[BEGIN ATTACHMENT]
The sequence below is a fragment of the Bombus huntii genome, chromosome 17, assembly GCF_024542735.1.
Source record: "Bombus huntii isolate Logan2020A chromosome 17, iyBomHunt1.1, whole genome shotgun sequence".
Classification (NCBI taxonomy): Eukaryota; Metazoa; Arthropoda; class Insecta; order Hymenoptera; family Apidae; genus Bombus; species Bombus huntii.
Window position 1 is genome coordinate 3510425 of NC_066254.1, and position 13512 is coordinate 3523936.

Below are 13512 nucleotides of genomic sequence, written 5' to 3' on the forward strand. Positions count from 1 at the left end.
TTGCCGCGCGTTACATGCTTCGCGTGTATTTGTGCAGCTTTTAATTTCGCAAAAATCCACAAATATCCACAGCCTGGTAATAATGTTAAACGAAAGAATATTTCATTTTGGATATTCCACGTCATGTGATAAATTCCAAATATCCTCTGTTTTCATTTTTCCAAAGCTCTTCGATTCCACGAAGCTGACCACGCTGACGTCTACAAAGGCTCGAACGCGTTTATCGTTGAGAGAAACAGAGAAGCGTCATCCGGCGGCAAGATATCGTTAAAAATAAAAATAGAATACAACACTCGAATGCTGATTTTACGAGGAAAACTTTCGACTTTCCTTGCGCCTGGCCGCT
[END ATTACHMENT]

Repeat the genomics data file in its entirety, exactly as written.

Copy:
The sequence below is a fragment of the Bombus huntii genome, chromosome 17, assembly GCF_024542735.1.
Source record: "Bombus huntii isolate Logan2020A chromosome 17, iyBomHunt1.1, whole genome shotgun sequence".
Classification (NCBI taxonomy): Eukaryota; Metazoa; Arthropoda; class Insecta; order Hymenoptera; family Apidae; genus Bombus; species Bombus huntii.
Window position 1 is genome coordinate 3510425 of NC_066254.1, and position 13512 is coordinate 3523936.

Below are 13512 nucleotides of genomic sequence, written 5' to 3' on the forward strand. Positions count from 1 at the left end.
TTGCCGCGCGTTACATGCTTCGCGTGTATTTGTGCAGCTTTTAATTTCGCAAAAATCCACAAATATCCACAGCCTGGTAATAATGTTAAACGAAAGAATATTTCATTTTGGATATTCCACGTCATGTGATAAATTCCAAATATCCTCTGTTTTCATTTTTCCAAAGCTCTTCGATTCCACGAAGCTGACCACGCTGACGTCTACAAAGGCTCGAACGCGTTTATCGTTGAGAGAAACAGAGAAGCGTCATCCGGCGGCAAGATATCGTTAAAAATAAAAATAGAATACAACACTCGAATGCTGATTTTACGAGGAAAACTTTCGACTTTCCTTGCGCCTGGCCGCT